The Fayette Tribune, Oak Hill, W.Va.

December 5, 2012

Tips from Cimarron: When the Scouts come to town


Knives, knives, knives

Valerie Kutz runs Cimarron Art Gallery, a popular combination soda fountain, gift shop, coffee bar, and art cooperative near Philmont Scout Ranch. The former drug store’s iconic soda fountain was installed in 1937, a year before the Philmont land was donated to the Boy Scouts of America.

“It’s a good example of something that was here before the Scouts and yet has served I don’t know how many millions of Scouts over the years,” says Tim O’Neill, a local real estate broker.

Kutz and her husband settled in Cimarron 20 years ago after attending the Philmont Scout Ranch Training Center. The area charmed them, and they also sensed a good business opportunity.

They capitalize on the things that boys love, namely, ice cream and “knives, knives, knives,” she says.

Other popular items for sale in Cimarron’s gift shops include sling shots, ponchos, hats, and arts and crafts — small items the Scouts can carry home in a suitcase for mom.

Philmont’s on-site Scout shop, Tooth of Time Traders, does a booming business supplying the Scouts with equipment, clothing and souvenirs. But often the boys are looking for opportunities to “become engaged in the Cimarron experience and take a piece home,” as the village’s comprehensive plan states.

And for that, they will turn to shops like Kutz’s that advertise authentic collectibles from the area, with a dash of local charm.

“The business community will have to build a support around what they are selling at camp,” says local business woman Deb Saunders of the possible retail opportunities near The Summit, which will also have an on-site store.

“Coordinate with the Scouts on what they are selling and what the boys are allowed to have (at Philmont),” she advises.

“I think your town would see people wanting to have an antique store, curio shop or Dairy Queen — businesses that would benefit from the traffic you’re going to see through your village,” says the town’s clerk administrator, Mindy Cahill.

The village’s small grocery store also does extremely well.

And Russell Sundries, a five and dime “everything” store — formerly a Ben Franklin retail chain — supplies groups with last-minute backpacking odds and ends like bandages, razors, and hangers.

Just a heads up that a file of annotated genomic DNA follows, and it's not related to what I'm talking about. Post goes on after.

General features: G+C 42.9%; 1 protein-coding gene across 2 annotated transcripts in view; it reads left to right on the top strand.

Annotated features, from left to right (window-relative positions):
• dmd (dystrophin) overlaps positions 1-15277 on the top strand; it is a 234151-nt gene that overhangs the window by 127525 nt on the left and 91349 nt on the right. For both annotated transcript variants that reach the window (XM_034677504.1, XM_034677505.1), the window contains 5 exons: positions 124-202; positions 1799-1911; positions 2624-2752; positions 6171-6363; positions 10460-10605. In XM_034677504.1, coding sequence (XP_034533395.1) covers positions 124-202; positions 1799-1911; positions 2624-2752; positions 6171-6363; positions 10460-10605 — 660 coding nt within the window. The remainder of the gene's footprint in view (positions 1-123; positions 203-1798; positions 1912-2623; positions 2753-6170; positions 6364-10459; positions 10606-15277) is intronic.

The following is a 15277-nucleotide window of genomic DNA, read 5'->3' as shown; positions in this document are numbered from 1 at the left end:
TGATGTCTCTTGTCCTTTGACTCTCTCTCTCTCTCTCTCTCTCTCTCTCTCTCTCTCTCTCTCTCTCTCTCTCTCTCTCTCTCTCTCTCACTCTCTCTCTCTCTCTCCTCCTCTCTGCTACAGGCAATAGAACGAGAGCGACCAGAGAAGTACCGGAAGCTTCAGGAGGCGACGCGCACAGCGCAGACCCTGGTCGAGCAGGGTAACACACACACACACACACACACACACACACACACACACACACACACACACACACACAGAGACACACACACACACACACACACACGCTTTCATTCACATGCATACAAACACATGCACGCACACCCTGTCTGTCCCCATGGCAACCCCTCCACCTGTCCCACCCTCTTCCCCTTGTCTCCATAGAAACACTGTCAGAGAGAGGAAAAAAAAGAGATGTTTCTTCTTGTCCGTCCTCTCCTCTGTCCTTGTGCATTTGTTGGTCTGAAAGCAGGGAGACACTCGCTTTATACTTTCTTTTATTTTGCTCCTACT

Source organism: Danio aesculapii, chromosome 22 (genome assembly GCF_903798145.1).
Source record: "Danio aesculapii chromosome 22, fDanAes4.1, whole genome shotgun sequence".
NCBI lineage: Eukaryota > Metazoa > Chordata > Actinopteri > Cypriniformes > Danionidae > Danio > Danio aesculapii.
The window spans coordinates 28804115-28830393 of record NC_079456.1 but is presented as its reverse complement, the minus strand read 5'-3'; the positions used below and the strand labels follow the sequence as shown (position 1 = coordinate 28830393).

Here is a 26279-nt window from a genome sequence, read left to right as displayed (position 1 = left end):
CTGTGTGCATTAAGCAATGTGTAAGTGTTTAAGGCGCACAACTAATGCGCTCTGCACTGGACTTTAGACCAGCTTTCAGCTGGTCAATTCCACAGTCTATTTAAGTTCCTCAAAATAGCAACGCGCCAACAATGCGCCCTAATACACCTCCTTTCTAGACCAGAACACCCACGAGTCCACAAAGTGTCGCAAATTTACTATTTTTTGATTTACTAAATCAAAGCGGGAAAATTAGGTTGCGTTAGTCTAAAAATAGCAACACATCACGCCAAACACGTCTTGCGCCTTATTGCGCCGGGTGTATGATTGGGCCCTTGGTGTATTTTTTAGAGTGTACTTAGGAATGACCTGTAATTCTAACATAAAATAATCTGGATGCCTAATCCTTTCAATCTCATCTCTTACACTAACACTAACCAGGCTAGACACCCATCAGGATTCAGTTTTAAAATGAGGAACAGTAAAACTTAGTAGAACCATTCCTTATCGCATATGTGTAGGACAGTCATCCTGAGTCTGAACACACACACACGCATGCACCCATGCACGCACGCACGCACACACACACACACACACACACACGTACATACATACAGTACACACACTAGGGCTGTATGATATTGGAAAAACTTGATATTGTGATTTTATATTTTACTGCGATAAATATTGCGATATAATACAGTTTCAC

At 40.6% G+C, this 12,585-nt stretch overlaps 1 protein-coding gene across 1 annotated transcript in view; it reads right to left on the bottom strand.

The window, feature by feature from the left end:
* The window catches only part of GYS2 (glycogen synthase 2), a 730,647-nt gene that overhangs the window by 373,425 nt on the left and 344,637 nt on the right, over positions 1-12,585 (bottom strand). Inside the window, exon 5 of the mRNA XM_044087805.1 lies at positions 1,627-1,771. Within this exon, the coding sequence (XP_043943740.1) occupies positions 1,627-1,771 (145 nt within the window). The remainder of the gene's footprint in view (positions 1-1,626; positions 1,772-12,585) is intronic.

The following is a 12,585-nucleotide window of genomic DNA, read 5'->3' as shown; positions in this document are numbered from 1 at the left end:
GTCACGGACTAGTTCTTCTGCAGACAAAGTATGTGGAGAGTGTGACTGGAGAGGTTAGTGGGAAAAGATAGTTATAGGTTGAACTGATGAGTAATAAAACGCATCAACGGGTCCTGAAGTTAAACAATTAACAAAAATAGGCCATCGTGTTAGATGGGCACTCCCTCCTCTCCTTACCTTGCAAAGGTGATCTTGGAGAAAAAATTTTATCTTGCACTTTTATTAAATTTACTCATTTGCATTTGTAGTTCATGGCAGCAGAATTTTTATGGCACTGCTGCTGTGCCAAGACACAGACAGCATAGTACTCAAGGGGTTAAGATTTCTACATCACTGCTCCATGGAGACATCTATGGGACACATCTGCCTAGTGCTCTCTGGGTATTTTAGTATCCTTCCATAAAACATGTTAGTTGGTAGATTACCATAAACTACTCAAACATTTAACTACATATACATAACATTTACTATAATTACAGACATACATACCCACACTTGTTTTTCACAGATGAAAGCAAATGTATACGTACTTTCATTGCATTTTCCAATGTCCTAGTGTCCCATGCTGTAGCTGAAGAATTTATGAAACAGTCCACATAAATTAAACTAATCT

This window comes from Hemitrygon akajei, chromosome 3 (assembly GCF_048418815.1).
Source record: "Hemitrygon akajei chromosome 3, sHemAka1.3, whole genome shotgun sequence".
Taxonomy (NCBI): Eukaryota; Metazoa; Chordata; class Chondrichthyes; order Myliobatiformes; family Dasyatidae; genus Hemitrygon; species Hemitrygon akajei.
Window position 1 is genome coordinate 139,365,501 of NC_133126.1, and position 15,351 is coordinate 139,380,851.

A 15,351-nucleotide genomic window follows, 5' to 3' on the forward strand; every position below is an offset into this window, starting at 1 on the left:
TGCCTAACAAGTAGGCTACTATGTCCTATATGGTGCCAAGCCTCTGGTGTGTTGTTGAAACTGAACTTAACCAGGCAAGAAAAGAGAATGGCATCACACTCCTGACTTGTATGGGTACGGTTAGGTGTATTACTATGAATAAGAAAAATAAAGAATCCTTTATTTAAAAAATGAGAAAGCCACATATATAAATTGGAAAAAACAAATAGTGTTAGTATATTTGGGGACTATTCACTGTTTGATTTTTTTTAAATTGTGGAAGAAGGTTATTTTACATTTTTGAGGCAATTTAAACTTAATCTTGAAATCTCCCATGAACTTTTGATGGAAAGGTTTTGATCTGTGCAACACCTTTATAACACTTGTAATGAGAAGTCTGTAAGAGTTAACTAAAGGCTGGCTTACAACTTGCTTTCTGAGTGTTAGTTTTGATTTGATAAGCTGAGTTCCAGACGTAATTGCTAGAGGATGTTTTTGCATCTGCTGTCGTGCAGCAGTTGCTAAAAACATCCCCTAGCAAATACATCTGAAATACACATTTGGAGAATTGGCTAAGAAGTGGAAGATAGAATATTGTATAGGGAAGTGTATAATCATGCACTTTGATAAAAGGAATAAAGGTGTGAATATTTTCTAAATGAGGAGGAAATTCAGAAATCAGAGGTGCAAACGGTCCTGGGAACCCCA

“It’s the ‘Oh my gosh I forgot that’ store,” says Cahill.

Saunders warns that the village has seen seasonal, fly-by-night businesses crop up that have tried to fleece the boys.

“You may have some of that,” she says. “How your business leaders choose to deal with it is going to be up to your community. Here, you have to have a business license so you’re paying gross receipts tax and can’t just set up on the side of the road.

“If you give the Scouts a good product for a fair price and you’re not gouging them, they will tell other Scout troops about it.”

For Cimarron, it’s paying off. In 2008, retail generated nearly $5 million in gross receipts, double what accommodations and food brought in combined. It is consistently their highest-dollar sector.

The town’s share of the taxes on retail sales was about $100,000.



Pizza, ice cream, soda pops

“If you have a pizza place, tell them to get ready,” says Cahill. “The Scouts seem to love that pizza. And hamburgers.”

“They come to town and it’s hamburgers, pizza and ice cream,” says Kutz, whose old-fashioned soda fountain popular among Scouts.

The junk food, she says, is a refreshing change from what they’ve been eating.

“They’ve been on the trail for 10 days eating dehydrated food.”

It has become something of a rite of passage for Scouts to make a meal of pizza in Cimarron after their rigorous hike at Philmont is over.